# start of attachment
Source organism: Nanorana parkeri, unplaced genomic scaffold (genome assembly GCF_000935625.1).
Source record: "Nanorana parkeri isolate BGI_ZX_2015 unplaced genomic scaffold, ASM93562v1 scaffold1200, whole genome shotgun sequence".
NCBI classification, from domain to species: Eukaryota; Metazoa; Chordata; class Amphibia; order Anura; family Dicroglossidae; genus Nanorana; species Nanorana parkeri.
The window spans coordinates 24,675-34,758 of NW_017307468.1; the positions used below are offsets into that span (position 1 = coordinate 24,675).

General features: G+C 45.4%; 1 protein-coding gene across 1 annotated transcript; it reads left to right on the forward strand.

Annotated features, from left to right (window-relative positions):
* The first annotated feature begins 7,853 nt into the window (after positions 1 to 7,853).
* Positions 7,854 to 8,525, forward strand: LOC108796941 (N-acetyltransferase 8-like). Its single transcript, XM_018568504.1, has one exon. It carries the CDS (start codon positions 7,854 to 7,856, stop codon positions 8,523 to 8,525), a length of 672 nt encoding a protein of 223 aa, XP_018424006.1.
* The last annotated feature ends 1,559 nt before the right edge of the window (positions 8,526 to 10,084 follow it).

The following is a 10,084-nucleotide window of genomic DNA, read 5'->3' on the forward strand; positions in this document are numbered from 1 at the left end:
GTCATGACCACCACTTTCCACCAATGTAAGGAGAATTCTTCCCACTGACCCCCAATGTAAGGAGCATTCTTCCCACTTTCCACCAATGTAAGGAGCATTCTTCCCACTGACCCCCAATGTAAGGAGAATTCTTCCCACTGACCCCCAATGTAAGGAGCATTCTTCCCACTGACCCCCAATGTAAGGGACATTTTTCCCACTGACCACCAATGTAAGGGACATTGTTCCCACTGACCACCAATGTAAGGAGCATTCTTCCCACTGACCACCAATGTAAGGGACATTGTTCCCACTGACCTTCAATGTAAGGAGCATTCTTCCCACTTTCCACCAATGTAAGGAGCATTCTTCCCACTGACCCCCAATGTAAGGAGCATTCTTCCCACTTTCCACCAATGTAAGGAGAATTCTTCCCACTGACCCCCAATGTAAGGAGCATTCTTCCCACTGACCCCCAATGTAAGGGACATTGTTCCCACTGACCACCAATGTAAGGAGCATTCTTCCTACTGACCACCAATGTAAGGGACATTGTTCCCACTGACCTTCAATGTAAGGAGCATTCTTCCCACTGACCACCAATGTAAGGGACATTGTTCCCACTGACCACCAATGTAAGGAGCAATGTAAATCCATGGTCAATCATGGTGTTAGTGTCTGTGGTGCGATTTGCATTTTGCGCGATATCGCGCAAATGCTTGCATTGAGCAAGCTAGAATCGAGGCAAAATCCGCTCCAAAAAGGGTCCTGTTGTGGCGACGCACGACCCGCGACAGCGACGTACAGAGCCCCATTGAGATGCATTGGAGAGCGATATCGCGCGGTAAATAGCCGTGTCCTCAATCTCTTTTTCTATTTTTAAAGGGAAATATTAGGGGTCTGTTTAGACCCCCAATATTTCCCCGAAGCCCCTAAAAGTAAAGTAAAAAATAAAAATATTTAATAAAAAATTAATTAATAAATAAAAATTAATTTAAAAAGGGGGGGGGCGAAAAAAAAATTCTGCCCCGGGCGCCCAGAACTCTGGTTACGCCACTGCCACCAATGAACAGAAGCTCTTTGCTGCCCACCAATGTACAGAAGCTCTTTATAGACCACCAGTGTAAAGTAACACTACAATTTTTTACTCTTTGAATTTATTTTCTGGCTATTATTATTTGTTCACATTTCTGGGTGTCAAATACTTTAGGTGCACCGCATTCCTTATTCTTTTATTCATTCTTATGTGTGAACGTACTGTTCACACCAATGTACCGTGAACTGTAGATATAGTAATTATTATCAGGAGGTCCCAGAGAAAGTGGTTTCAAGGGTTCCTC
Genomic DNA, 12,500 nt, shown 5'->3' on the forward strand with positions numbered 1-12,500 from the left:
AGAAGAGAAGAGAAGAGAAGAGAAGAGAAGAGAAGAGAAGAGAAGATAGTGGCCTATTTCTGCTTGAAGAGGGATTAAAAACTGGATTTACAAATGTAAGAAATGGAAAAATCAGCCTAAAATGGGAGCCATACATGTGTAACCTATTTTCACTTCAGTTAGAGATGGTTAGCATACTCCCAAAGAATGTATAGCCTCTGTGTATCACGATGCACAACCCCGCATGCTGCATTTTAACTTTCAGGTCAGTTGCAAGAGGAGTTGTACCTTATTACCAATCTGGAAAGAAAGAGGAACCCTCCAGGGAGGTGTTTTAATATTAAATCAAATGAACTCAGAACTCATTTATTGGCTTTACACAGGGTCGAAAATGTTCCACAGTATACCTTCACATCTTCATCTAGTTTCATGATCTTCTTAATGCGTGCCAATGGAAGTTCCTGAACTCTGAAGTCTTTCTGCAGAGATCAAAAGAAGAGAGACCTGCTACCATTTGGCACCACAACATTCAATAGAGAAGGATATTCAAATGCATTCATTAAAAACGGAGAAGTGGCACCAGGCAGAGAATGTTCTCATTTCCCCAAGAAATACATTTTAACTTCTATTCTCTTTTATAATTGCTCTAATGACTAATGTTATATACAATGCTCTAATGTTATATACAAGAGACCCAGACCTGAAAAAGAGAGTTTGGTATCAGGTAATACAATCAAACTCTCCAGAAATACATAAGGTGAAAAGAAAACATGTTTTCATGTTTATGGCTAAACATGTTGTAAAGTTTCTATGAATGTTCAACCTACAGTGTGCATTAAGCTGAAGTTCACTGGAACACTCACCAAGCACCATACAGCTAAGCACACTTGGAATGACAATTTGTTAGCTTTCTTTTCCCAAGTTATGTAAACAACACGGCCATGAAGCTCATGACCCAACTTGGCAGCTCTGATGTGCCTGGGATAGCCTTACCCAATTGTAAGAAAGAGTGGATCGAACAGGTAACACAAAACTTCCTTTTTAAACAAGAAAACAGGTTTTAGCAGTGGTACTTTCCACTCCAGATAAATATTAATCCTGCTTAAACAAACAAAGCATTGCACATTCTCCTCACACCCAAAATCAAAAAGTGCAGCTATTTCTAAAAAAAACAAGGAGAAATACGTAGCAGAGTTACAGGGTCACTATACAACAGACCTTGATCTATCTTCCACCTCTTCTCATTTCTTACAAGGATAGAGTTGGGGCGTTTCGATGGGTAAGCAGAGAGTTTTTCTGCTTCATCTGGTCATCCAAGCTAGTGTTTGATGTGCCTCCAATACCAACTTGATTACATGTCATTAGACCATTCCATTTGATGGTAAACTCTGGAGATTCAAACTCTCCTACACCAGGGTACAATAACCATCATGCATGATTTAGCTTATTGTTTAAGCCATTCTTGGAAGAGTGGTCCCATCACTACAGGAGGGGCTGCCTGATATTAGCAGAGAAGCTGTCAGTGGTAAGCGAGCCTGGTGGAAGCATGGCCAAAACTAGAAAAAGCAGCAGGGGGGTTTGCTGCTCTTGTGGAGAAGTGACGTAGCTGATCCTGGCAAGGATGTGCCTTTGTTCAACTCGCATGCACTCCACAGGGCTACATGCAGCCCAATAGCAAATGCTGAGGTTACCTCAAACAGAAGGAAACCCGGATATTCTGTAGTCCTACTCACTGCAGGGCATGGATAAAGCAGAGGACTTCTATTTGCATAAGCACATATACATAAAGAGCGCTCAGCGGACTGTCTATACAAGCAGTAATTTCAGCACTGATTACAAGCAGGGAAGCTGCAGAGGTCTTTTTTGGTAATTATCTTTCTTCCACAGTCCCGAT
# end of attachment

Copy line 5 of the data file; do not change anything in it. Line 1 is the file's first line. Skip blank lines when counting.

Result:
General features: G+C 45.4%; 1 protein-coding gene across 1 annotated transcript; it reads left to right on the forward strand.